News item

How not to be a victim of doorstep crime

West Yorkshire trading standards are continuing to warn residents about the dangers of doorstep crime and the long term impact it can have on victims. Now that the summer months are upon us, it is particularly important as rogue traders will arrive offering their services. 

What is doorstep crime?                                                                          

When Someone tries to sell you something or gets you to sign up for something in your home or place of work. They may be genuine salesperson, but sometimes it’s a scam. 

Doorstep Crime can affect anyone, but often elderly and vulnerable people are targeted by rogue traders offering home improvement services, or by bogus callers who claim to be from the council, police, health carers, market researchers or utility and phone companies. 

The warning comes as we enter a period where uninvited rogue traders seek to take advantage of the warm weather offering household repairs and jobs, such as window/gutter cleaning, roofing work, driveway repairs and garden clearance services, with an aim of cheating householders out of their money. Often the jobs are shoddy with substandard repairs, charging extortionate prices for unnecessary jobs, and even taking money without doing any work. The cost of repairs to the unfinished or inferior quality work can often leave consumers in unexpected debt. 

Traders posing as officials                                                                        

Sometimes thieves turn up on your doorstep claiming to be there on official business. They may say they are from the council, that they’re a police officer or are there to read your gas or electricity meter. 

Once you’ve let them into your home, they distract your attention and steal money or goods, often by having a second person working with them. If someone turns up unexpectedly on your doorstep like this, always check out their ID before letting them in. If they don’t have ID, don’t let them in. 

Call the relevant organisation, for example the council, using a number from the phone book or internet. Don’t use a number on the trader’s ID card. Real officials should be happy to wait. If you are not happy after this, ask them to call and make an appointment or come back another time. You may wish to have a friend or relative with you when they come back. 

Some organisations, like energy companies, have password schemes for you to check you are speaking to someone from the real company. 

Avoid being a victim by following these ‘Stay Safe’ Tips 

  • Be aware of pressure selling tactics such as claims of special offers or offers that are only on for one day and don’t let them make you think that you are the odd one out on the street who hasn’t bought from them. 
  • If someone claims they are part of a Trade Association or an approved body, ensure they have evidence and don’t be scared to check up on them. 
  •  If you have arranged an appointment and for someone to come and see you, use the password scheme when booking with the organisation. If the person calling on you doesn’t know the agreed password, don’t let them in.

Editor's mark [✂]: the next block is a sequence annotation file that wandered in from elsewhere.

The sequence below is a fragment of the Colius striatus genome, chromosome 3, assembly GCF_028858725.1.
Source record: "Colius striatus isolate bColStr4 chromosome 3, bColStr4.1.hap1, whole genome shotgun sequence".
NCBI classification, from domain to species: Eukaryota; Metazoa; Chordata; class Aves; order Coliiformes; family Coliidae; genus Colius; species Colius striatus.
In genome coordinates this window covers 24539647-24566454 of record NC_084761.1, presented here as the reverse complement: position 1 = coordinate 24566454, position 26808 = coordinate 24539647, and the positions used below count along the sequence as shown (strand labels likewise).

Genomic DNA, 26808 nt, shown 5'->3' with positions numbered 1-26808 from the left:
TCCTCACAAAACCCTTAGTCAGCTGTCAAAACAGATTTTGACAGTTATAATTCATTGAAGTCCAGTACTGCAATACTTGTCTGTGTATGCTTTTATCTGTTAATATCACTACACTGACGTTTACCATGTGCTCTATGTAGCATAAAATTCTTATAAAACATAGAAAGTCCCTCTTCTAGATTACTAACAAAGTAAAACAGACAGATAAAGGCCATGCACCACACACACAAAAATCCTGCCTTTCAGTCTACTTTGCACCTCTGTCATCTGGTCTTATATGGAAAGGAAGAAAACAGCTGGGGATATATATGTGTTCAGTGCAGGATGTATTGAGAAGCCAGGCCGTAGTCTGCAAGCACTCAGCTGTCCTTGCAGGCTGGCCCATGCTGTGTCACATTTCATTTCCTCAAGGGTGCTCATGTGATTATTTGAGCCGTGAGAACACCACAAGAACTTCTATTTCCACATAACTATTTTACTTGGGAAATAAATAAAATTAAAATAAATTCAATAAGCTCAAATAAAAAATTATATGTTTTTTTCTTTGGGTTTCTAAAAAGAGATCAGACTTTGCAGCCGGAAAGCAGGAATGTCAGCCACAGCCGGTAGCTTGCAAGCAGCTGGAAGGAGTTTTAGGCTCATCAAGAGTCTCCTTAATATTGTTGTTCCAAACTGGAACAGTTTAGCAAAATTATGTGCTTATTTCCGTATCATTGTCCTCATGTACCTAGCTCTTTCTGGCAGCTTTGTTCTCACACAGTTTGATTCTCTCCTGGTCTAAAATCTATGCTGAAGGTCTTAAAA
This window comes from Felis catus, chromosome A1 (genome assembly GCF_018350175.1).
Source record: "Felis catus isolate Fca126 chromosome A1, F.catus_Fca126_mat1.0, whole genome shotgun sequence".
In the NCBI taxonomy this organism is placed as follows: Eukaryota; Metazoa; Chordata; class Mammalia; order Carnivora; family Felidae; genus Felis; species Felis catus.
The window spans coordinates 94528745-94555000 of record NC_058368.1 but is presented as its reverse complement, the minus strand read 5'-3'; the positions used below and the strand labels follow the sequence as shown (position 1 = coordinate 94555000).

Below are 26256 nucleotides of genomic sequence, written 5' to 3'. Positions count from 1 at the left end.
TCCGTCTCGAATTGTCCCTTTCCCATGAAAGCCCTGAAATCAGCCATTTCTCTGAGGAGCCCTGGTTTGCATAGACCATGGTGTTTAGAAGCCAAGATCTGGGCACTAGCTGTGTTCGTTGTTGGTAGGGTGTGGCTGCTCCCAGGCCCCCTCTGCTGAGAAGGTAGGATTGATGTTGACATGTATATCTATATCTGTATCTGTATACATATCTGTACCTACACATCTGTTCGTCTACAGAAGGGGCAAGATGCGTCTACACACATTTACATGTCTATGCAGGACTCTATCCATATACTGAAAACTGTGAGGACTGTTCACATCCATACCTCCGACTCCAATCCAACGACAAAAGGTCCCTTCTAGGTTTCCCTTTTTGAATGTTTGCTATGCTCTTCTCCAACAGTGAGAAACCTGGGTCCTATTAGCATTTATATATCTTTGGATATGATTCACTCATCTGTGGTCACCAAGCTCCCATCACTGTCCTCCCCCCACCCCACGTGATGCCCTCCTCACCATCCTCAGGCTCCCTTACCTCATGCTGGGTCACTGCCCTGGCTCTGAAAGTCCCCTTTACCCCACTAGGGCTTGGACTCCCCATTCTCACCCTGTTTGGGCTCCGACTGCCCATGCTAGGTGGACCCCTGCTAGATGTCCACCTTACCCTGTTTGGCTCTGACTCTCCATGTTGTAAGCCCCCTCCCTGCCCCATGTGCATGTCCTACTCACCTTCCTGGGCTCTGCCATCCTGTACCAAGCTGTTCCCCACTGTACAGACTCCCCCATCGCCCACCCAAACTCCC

• Have a spy hole or peephole on your door so you can see who is calling 
  •  Use a door chain before letting anybody in. 
  • Always ask for ID and confirm it with the organisation they claim to be with by getting the number from your local directory or the internet (see list of useful numbers below). Don’t rely on the number the salesperson has given you. 
  •  Always have your doors locked. Distraction burglaries occur when one person has you engaged at the front door and an accomplice enters through the back door. 

A study into the impact of doorstep crime on older victims has shown that their health declines faster than non-victims of a similar age. The study also found that victims of doorstep crime are 2.4 times more likely to be in residential care 2 years after a burglary/incident than their non-burgled neighbours.    

In the year ending December 2013, 207,252 fraud offences were recorded by the police and Action Fraud based on reports from members of the public. This represents a volume increase of 25% compared with the previous year. 

David Lodge, head of West Yorkshire trading standards said: “Some criminals won’t go to the trouble of breaking into your home if they can just knock on your door and be invited in.Typical scams include claims that tiles or chimneys are loose and dangerous and how in the summer months it is perfect time to get sorted. The same with gardening and tree-lopping where they can be very persuasive and convincing. Large sums of money are also charged for small amounts of gardening work to clear away shrubs and trees. Never be afraid to report anyone who is suspicious to the police.” 

If you think you’ve been a victim of doorstep crime, you can get advice from: Citizens Advice Consumer Helpline on 0845 404 0506 go to their website at                                       

Give as many details about what’s happened to you as possible, so that you get the best advice you can. If the law has been broken the matter may be referred to your local Trading Standards Department. This may help bring action against them and stop others becoming victims. 

The SAFER (Scams & Fraud Education for Residents) workshops are running in local communities in Leeds & Bradford, highlighting the activities of rogue traders, scammers and fraudsters. Anyone interested in attending should contact-                                                    

Lanson Moore on (Bradford area) or 

Carrie Wilson on (Leeds area) 

DATE: 23 May 2014